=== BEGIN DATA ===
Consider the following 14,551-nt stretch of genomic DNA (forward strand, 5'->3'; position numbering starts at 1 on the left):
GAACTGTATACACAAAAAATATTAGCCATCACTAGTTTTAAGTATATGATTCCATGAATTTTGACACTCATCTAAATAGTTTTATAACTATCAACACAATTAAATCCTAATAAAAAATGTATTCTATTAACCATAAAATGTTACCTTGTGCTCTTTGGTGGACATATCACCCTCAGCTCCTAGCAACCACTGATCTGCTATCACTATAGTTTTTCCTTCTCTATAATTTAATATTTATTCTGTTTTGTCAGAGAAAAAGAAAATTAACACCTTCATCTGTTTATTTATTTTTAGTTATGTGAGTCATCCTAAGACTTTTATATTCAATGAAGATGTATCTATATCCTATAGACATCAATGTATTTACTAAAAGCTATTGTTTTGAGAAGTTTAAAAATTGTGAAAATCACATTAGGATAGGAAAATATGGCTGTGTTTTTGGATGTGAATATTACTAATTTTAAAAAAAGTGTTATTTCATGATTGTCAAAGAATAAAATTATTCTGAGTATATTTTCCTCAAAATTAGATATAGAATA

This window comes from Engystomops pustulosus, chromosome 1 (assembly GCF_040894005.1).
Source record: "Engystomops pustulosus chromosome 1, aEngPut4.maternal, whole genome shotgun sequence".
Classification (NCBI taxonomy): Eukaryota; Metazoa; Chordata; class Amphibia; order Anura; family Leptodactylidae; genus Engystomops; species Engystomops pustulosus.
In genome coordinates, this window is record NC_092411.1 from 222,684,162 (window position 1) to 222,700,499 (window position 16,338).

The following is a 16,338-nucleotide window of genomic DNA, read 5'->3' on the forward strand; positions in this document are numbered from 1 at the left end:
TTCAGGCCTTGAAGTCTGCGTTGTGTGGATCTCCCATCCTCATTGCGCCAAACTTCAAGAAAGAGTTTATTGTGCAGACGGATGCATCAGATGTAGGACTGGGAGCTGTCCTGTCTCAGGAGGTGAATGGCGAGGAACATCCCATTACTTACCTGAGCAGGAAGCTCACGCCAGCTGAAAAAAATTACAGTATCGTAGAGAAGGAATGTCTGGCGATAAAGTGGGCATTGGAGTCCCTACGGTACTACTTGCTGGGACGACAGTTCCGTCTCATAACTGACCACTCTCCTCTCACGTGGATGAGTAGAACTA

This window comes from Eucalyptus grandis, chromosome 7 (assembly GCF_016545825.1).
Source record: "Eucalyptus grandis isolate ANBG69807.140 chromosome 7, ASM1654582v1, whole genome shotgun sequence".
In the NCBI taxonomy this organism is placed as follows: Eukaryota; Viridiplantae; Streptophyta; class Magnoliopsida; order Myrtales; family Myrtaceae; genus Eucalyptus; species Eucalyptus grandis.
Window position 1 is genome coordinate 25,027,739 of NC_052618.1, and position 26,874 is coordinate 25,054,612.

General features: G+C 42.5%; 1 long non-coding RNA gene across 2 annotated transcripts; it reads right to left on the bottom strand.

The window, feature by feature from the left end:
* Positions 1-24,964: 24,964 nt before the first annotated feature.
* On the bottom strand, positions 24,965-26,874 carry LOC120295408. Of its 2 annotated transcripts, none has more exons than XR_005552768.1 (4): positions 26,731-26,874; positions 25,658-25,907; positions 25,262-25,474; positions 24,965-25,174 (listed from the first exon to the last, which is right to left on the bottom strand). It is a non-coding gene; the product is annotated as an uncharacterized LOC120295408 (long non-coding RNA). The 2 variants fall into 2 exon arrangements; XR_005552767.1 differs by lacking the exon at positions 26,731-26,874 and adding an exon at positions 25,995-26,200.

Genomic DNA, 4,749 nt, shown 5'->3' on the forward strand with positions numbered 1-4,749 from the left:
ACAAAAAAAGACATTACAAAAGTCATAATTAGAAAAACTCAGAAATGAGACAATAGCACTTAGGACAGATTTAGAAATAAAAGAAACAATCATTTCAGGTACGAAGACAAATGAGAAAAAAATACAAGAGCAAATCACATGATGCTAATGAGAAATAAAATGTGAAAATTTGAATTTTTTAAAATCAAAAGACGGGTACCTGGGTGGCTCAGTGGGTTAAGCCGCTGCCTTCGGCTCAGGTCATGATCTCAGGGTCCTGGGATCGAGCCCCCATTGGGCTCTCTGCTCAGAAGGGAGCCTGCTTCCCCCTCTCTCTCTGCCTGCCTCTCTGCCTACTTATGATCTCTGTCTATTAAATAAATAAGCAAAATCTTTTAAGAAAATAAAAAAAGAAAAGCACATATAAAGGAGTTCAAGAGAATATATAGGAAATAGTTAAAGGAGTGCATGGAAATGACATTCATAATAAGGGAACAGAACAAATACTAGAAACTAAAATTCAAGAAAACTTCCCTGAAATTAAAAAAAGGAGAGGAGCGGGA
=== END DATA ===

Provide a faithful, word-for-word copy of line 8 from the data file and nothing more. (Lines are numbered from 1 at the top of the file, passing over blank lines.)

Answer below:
TTCAGGCCTTGAAGTCTGCGTTGTGTGGATCTCCCATCCTCATTGCGCCAAACTTCAAGAAAGAGTTTATTGTGCAGACGGATGCATCAGATGTAGGACTGGGAGCTGTCCTGTCTCAGGAGGTGAATGGCGAGGAACATCCCATTACTTACCTGAGCAGGAAGCTCACGCCAGCTGAAAAAAATTACAGTATCGTAGAGAAGGAATGTCTGGCGATAAAGTGGGCATTGGAGTCCCTACGGTACTACTTGCTGGGACGACAGTTCCGTCTCATAACTGACCACTCTCCTCTCACGTGGATGAGTAGAACTA